1.Forensic science has been under sustained scrutiny over the last 10 years. It is a complex discipline that interacts with a range of fields, including science, policing, government and law. There are clear, deep-rooted challenges that have been identified but not addressed. In this inquiry the fundamental importance of effective, robust and high-quality forensic science and its contribution to the justice system have been apparent, as have the dangers of not supporting and enabling world-class forensic science.
2.Forensic science applies scientific methods to the recovery, analysis and interpretation of relevant materials and data in criminal investigations and court proceedings. It is both an intelligence and evidential tool to assist in the delivery of justice.
3.Forensic science is traditionally viewed as a collection of different sub-domains with shared overarching principles, processes, and activities. Within the different sub-domains there is a range of different primary aims, and variability in terms of the scientific underpinning and robustness of the methods employed. Professor Peter Sommer, Professor of Digital Forensics at Birmingham City University, summarised the different categories of forensic science activity:
4.Forensic science sits at the nexus of science, law, policy and investigation. It should be viewed as a process that encompasses the crime scene through to court. The following figure shows the different stages of the process and how forensic evidence and human decision-making are integral at each stage:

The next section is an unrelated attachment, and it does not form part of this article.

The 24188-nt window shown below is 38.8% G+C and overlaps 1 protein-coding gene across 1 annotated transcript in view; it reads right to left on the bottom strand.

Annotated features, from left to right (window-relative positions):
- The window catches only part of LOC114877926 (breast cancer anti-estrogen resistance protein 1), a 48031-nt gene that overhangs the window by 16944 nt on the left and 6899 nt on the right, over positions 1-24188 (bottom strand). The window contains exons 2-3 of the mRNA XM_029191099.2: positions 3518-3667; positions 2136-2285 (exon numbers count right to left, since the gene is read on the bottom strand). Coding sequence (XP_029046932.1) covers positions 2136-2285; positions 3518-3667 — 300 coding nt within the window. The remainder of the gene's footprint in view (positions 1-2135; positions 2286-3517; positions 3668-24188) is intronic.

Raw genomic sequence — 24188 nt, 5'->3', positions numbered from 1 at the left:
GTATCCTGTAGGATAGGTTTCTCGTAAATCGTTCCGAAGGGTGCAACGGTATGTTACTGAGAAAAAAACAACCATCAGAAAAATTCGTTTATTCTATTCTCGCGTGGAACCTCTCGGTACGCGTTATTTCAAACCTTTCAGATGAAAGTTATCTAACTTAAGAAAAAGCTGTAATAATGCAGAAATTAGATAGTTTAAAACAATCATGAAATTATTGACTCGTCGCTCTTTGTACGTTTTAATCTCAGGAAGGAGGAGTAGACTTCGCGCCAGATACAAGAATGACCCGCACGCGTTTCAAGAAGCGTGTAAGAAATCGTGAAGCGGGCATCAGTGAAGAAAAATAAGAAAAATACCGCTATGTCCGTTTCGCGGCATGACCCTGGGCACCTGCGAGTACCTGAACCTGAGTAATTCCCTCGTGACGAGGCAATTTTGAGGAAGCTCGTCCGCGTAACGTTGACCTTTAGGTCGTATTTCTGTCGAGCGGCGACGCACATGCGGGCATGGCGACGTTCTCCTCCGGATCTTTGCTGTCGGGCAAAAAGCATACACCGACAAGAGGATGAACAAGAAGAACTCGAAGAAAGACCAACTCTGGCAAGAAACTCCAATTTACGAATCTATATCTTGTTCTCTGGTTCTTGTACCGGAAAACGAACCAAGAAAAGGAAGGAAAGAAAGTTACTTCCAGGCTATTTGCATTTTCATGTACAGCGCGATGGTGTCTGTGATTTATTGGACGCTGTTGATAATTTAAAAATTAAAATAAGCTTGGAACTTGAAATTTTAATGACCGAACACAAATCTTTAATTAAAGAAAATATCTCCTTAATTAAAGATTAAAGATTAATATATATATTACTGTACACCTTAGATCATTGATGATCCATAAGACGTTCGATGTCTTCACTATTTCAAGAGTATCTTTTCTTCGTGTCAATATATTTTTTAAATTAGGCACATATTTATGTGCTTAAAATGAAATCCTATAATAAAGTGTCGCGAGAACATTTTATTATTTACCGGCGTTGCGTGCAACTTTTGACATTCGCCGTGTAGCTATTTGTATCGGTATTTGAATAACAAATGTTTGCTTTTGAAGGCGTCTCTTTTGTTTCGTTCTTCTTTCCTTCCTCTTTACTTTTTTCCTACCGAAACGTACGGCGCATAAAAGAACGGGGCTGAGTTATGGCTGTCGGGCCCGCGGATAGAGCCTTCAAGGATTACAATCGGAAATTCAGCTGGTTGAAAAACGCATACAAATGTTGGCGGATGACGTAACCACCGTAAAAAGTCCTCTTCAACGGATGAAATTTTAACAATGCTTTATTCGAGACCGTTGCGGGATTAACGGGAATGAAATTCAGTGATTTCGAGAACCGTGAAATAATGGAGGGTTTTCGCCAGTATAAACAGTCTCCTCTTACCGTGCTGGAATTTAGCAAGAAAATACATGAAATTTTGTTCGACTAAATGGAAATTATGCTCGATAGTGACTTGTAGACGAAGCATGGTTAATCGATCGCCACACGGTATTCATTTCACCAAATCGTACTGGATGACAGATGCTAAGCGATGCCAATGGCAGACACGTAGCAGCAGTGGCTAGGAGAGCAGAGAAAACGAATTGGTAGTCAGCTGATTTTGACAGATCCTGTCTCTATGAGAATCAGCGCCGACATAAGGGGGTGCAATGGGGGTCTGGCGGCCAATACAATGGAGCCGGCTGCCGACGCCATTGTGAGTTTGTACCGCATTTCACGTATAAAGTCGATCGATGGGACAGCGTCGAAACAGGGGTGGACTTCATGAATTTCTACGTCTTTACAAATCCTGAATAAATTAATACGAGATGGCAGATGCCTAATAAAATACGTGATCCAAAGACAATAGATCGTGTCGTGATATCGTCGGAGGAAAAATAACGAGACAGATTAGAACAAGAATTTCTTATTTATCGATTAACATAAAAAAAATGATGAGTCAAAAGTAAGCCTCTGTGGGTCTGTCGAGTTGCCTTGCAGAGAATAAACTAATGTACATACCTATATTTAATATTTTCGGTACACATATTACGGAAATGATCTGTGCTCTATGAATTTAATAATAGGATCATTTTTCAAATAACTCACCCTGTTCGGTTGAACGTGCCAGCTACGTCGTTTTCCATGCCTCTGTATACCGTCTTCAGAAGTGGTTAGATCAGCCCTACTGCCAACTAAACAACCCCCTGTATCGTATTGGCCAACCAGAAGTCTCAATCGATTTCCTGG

Source: Morgan, R. M., Nakhaeizadeh, S., Earwaker, H., Rando, C., Harris, A. J. L. Dror, I. E., (2018) Interpretation of evidence: Cognitive decision making under uncertainty (at every step of the forensic science process). In R. Wortley, A. Sidebottom, G. Laycock, & N. Tilley (Eds.), Handbook of Crime Science (Abingdon: Routledge, 2016), pp 408–420
5.A free society is dependent on the rule of law which in turn relies on equality of access to justice. The evidence we received points to failings in the use of forensic science in the criminal justice system and these can be attributed to an absence of high-level leadership, a lack of funding and an insufficient level of research and development. Throughout this inquiry we heard about the decline in forensic science in England and Wales, especially since the abolition of the Forensic Science Service. Professor Claude Roux, Director of Centre for Forensic Science, University of Technology, Sydney, and President of the International Association of Forensic Sciences, told us: